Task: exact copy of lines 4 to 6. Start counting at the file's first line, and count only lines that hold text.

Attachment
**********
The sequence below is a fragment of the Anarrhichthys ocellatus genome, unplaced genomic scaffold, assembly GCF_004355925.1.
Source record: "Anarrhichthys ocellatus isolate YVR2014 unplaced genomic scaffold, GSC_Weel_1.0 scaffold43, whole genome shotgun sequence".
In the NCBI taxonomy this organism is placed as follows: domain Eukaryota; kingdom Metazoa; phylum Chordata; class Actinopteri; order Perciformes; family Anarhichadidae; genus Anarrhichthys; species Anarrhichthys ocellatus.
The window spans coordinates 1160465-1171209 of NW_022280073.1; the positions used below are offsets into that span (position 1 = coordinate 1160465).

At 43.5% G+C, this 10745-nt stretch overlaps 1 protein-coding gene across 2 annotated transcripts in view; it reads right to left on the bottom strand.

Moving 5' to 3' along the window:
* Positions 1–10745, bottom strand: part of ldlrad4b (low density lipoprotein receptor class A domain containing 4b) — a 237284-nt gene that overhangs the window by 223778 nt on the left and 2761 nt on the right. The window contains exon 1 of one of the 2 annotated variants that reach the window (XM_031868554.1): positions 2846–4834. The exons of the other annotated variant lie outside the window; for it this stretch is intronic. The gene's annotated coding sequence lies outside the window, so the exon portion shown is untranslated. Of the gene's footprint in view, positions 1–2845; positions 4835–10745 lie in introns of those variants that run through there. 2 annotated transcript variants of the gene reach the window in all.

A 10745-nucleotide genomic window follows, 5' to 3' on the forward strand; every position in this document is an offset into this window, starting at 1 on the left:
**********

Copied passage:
The window spans coordinates 1160465-1171209 of NW_022280073.1; the positions used below are offsets into that span (position 1 = coordinate 1160465).

At 43.5% G+C, this 10745-nt stretch overlaps 1 protein-coding gene across 2 annotated transcripts in view; it reads right to left on the bottom strand.

Moving 5' to 3' along the window: